Be part of the movement to end the plastic crisis in New Zealand. From banning our plastic waste being exported out of sight, to pushing the Government to come up with a real plan for this problem – there are heaps of things you can do to get involved in the campaign.
A MUST SEE VIDEO PLEASE CK. IT OUT
Sign on now to get the Government to adopt a national strategy to eliminate plastic pollution in Aotearoa New Zealand.
The world is in a plastic pollution crisis. In New Zealand and globally, our oceans have become choked with single use plastics such as bags, bottles, straws and other packaging. These items – used for just a tiny window of time on land – go on to wreak havoc in the marine environment, putting our precious ocean life at risk.
That environment of the unknown — and protecting it — was the inspiration behind the band Animal Collective’s latest album and video, Tangerine Reef. Created to coincide with the International Year of the Reef, the musicians tell how art can help inspire us to reckon with climate change before its too late.
A must see video, ck. it out.
The video for Tangerine Reef shows corals moving 10 times their natural speed, making them seem otherworldly but humanlike. Slimy appendages wriggle and feed neon, tessellating mouths. At times, they seem to smile. At other times, the images drift into patterns and abstraction.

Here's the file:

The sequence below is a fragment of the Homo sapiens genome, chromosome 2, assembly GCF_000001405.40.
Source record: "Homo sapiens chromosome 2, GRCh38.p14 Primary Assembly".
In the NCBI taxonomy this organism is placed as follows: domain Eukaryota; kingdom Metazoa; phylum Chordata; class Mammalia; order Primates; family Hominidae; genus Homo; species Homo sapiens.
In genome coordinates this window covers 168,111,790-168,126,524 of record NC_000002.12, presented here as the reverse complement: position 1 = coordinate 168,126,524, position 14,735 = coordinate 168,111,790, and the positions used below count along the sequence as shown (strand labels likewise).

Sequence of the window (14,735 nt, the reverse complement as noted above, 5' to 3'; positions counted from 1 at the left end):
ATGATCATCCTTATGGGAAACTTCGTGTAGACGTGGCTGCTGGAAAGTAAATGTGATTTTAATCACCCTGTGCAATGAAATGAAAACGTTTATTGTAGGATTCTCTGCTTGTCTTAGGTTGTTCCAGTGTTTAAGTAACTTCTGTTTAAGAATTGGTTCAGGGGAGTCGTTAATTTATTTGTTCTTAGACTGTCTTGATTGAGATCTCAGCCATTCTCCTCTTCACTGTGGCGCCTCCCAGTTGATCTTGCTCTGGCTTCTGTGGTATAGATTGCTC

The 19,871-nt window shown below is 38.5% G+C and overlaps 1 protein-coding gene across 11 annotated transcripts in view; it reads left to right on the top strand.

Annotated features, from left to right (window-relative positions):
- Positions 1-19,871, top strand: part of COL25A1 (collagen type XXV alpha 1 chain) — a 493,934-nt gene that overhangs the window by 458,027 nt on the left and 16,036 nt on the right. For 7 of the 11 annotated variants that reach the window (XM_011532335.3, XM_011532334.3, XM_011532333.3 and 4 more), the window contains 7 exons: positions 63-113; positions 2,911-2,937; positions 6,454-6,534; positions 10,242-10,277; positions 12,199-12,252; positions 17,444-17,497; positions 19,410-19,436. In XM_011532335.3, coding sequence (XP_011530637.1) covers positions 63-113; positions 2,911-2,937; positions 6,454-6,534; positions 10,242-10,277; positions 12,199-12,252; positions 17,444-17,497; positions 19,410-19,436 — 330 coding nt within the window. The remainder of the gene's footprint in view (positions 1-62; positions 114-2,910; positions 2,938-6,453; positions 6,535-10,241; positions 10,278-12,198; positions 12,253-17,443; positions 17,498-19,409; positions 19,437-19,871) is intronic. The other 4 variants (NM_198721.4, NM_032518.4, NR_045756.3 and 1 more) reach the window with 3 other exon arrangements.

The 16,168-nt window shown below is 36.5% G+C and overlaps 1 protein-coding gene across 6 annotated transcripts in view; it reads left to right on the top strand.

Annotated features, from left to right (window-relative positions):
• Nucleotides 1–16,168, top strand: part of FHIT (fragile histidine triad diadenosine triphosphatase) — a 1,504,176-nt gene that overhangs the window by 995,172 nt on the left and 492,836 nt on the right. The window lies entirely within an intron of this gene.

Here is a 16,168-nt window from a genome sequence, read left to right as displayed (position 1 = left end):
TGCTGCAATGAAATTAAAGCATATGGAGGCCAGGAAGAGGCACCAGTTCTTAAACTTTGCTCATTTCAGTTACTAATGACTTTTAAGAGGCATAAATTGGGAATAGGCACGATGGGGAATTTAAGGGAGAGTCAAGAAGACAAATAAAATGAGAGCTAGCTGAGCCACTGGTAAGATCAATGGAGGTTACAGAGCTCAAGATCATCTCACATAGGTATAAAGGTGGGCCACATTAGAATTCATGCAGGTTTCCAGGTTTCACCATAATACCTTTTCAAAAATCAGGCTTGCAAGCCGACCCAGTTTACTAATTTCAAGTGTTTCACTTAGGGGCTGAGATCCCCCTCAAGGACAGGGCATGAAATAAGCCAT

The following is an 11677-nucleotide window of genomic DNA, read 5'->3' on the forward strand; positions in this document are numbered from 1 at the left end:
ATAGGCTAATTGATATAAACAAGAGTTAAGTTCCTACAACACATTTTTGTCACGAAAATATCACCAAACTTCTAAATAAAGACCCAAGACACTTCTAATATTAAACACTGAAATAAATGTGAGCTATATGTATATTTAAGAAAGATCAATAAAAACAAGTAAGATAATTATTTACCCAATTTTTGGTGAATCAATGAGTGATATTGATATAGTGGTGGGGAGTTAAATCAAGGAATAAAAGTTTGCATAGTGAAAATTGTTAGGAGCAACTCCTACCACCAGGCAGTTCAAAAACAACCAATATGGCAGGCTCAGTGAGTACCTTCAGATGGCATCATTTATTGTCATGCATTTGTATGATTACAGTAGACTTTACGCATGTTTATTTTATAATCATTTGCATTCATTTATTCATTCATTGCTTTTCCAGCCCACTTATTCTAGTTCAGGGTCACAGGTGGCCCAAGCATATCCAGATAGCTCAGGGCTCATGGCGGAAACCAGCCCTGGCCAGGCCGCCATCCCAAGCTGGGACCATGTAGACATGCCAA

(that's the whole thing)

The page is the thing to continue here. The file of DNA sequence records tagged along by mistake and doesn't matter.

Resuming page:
There is still a lot we don’t know about corals: Scientists weren’t sure how they reproduced until 1981 and researchers are still learning the details about how they live, grow and respond to environmental stresses.
It’s one thing to talk about the plastics pollution crisis, but witnessing it first-hand, standing on it, smelling it, and talking to the communities that have to live next to it, is indescribable.
While corporations talk, heroes like Froilan Grate and Merci Ferrer are working every day to tackle the plastic pollution crisis with real solutions in the Philippines. I am grateful to have the opportunity to work alongside them as partners in the#BreakFreeFromPlasticmovement.
Synthetic nitrogen fertiliser is added to grass to make it grow faster. More grass means more cows – that means more climate and river pollution.
But there is another way. Regenerative agriculture works with nature, not against it. If we banned chemical nitrogen fertiliser, we would set ourselves on the way to a better way to farm. A win for our climate and our rivers!
Indonesia’s forests are a treasure chest of incredible wildlife. The country is home to between 10 and 15 percent of the world’s known plants, mammals, and birds. But in the last half century, more than 74 million hectares of Indonesian rainforest—an area twice the size of Germany—have been logged, burned, or degraded.
Indonesia has already lost 72 percentof its intact forests. This is threatening the habitat of species like Sumatran tigers and orangutans, as well as harming the millions of people who depend on Indonesia’s forests for their food, shelter and livelihoods.
It’s also bad news for global warming. Peatlands—including those that form the wetland-like floor of Indonesia’s rainforests—are one of the world’s largest carbon sinks. Indonesia’s peatlands store about 35 billion tons of carbon.